Randy Carter, a case manager for Felton’s Law Enforcement Assistance Diversion (LEAD) program, grew up in Oakland, arriving in the Bay Area at the tender age of three. His family roots are in Louisiana; Randy is the fifth of six children, with three sisters and two brothers completing the family of eight.
“An important value that I was taught growing up is that family and friendships are important and that we were to look out for one another and stick together. Unfortunately, I also learned some very hard lessons growing up, both within my family and, also, at school. Lessons such as how to keep secrets, because it was safer to keep silent, not to talk about feelings, bullying by my siblings and peer pressure to do things that I knew weren’t right and could get me into trouble. I survived by suffering in silence and participating in activities that I really didn’t want to do, but couldn’t dismiss myself from, without ridicule by my peers.
“I learned as a black boy in a predominately white school system, that I wasn’t encouraged or supported academically or socially. In fact, at 14 years of age, I had a teacher call the police on me because I pulled my arm out of her grip, and she accused me of assault. A much harsher punishment than if a non-black student would have done the same. This single incident is what began my career in the criminal justice system.”
Randy is featured in “The 50”, a feature-length documentary by Brenton Gieser that follows the lived experiences of 50 incarcerated men serving life or long term sentences in California, and their journeys to become certified drug and alcohol counselors in a first-of-its-kind program at Solano State Prison.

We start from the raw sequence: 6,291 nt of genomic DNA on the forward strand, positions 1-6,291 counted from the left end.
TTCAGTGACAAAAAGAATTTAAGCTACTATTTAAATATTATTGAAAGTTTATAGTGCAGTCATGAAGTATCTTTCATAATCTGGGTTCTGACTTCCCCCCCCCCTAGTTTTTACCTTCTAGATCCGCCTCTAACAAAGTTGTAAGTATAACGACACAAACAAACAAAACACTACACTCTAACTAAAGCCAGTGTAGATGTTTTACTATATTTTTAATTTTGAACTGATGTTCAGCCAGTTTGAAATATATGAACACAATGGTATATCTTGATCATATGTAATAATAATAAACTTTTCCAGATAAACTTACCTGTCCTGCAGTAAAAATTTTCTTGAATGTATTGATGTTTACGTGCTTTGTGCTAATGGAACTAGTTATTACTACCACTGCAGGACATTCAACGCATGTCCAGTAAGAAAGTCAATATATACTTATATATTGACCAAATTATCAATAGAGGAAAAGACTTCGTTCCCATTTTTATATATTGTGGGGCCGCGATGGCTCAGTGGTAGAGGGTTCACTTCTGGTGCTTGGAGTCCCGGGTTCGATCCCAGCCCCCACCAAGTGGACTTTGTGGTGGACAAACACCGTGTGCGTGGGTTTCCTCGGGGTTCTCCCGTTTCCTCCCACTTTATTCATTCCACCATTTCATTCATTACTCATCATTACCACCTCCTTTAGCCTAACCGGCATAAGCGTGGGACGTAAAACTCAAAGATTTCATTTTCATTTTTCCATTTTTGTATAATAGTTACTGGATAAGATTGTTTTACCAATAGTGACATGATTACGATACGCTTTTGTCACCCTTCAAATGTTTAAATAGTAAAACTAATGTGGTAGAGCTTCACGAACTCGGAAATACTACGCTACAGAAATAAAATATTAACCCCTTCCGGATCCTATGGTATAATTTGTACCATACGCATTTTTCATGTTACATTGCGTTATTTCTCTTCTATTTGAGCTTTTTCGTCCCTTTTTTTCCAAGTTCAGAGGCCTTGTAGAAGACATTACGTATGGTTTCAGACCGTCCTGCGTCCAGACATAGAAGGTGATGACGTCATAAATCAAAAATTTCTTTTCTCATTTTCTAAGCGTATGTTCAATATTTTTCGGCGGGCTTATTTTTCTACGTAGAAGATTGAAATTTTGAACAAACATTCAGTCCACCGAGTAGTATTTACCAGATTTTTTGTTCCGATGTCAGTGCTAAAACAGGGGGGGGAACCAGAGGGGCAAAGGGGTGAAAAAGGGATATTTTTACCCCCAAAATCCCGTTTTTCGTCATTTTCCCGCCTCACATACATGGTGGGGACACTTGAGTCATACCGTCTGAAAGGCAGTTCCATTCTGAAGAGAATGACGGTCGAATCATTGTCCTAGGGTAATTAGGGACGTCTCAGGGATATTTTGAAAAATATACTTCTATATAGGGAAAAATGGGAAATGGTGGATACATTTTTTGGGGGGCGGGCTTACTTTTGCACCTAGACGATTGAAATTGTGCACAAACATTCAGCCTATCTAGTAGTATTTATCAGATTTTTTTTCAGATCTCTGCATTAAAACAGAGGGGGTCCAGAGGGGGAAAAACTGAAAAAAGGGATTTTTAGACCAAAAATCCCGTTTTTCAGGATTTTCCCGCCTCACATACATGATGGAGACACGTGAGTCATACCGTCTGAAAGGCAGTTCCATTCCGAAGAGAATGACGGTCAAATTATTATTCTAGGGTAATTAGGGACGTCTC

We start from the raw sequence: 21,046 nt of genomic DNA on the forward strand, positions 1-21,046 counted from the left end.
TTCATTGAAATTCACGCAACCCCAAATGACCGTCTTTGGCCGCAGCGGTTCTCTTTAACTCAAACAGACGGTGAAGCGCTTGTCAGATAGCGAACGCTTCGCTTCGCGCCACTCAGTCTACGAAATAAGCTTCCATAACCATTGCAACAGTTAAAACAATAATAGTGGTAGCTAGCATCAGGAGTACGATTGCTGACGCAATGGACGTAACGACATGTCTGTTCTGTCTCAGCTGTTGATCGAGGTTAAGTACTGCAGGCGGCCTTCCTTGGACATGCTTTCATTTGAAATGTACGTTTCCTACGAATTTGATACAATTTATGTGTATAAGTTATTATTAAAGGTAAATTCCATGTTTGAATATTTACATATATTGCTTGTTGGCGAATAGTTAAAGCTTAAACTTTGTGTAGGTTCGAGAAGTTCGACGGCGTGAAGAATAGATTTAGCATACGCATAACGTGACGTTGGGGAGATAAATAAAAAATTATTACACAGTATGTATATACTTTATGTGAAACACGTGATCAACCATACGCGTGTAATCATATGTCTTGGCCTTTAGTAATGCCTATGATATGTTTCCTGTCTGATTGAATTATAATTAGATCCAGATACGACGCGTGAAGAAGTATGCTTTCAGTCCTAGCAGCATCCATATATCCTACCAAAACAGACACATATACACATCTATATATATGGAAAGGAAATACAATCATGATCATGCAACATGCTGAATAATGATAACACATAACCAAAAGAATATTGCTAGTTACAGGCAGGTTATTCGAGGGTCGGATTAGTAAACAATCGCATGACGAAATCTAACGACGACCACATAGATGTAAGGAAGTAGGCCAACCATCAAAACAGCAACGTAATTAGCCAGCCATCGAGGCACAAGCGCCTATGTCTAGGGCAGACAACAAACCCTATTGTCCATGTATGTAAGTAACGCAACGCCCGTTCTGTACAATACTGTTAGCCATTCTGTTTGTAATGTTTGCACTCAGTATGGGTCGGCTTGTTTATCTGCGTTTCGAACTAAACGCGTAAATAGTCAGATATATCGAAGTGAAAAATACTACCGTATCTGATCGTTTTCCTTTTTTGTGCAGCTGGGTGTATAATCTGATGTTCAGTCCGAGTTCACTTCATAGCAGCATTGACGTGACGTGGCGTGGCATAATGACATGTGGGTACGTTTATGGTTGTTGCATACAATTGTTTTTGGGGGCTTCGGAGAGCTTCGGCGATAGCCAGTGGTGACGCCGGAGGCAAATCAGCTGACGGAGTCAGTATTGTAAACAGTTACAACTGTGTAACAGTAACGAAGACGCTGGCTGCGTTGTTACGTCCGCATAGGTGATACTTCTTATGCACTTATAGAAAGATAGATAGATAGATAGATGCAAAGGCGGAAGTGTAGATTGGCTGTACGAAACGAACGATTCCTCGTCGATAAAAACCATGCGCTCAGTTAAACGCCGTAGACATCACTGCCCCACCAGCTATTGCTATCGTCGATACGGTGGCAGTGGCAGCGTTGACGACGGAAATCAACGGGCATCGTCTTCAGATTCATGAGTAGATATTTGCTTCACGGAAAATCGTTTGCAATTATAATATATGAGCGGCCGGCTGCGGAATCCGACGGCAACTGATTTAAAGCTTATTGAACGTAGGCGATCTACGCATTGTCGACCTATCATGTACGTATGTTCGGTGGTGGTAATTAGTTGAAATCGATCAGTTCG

Randy’s life changed dramatically after his parents divorced when he was nine years old.
He shares “My mother, younger brother and I relocated to San Diego where my mother remarried. Because of the verbal and physical abuse that I suffered at the hands of my stepfather, I moved back to Oakland to live with my father at the age of 13.
“The family support and guidance that I so needed during my formative teenage years weren’t available to me because my mother lived in San Diego and my dad worked a lot and wasn’t around much. I was, therefore, pretty much alone and left to my own devices with no parental guidance as a teenager in Oakland in the late ’70s and early ’80s.
“When I was in 9th grade, I was arrested because of the assault accusation made by my teacher and got sent to Juvenile Camp for six months. After 30 days, I ran away, was rearrested and ordered to complete a 90-day sentence in Juvenile Hall in San Leandro. I failed to complete the 90-day sentence without incident, and I was sentenced to 14 months in the California Youth Authority. After 13 months, I was released at the age of 17, I never returned to public school but I earned my GED and continued education while in prison.
“For the next year, I worked until I committed my crime at the age of 18, was found guilty and sentenced to 27 years to life. I served 34 years in the California prison system and was released from prison in 2016 at the age of 52.”